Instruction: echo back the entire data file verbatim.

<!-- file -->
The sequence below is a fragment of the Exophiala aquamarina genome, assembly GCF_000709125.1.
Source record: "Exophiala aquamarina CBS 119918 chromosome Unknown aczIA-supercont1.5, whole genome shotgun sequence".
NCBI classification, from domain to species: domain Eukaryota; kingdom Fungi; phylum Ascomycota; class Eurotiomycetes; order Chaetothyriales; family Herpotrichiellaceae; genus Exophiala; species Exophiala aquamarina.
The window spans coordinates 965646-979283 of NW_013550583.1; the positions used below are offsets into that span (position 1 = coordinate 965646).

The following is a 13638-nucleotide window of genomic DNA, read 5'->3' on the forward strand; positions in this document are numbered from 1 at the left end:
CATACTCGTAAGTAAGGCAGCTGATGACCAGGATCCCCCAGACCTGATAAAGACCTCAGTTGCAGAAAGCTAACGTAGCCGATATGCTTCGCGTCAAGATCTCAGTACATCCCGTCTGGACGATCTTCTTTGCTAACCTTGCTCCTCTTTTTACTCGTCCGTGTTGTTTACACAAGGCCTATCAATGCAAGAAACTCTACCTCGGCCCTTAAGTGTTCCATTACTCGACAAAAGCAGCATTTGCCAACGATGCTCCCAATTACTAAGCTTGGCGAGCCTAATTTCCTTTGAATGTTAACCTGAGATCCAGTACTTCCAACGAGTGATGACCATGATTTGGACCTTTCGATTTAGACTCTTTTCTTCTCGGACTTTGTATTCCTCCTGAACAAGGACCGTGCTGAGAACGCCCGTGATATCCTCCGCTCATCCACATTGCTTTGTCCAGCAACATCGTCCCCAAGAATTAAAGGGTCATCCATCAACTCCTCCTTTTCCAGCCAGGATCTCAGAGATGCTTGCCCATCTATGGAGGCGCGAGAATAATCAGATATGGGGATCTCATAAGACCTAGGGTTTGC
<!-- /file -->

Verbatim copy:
The sequence below is a fragment of the Exophiala aquamarina genome, assembly GCF_000709125.1.
Source record: "Exophiala aquamarina CBS 119918 chromosome Unknown aczIA-supercont1.5, whole genome shotgun sequence".
NCBI classification, from domain to species: domain Eukaryota; kingdom Fungi; phylum Ascomycota; class Eurotiomycetes; order Chaetothyriales; family Herpotrichiellaceae; genus Exophiala; species Exophiala aquamarina.
The window spans coordinates 965646-979283 of NW_013550583.1; the positions used below are offsets into that span (position 1 = coordinate 965646).

The following is a 13638-nucleotide window of genomic DNA, read 5'->3' on the forward strand; positions in this document are numbered from 1 at the left end:
CATACTCGTAAGTAAGGCAGCTGATGACCAGGATCCCCCAGACCTGATAAAGACCTCAGTTGCAGAAAGCTAACGTAGCCGATATGCTTCGCGTCAAGATCTCAGTACATCCCGTCTGGACGATCTTCTTTGCTAACCTTGCTCCTCTTTTTACTCGTCCGTGTTGTTTACACAAGGCCTATCAATGCAAGAAACTCTACCTCGGCCCTTAAGTGTTCCATTACTCGACAAAAGCAGCATTTGCCAACGATGCTCCCAATTACTAAGCTTGGCGAGCCTAATTTCCTTTGAATGTTAACCTGAGATCCAGTACTTCCAACGAGTGATGACCATGATTTGGACCTTTCGATTTAGACTCTTTTCTTCTCGGACTTTGTATTCCTCCTGAACAAGGACCGTGCTGAGAACGCCCGTGATATCCTCCGCTCATCCACATTGCTTTGTCCAGCAACATCGTCCCCAAGAATTAAAGGGTCATCCATCAACTCCTCCTTTTCCAGCCAGGATCTCAGAGATGCTTGCCCATCTATGGAGGCGCGAGAATAATCAGATATGGGGATCTCATAAGACCTAGGGTTTGC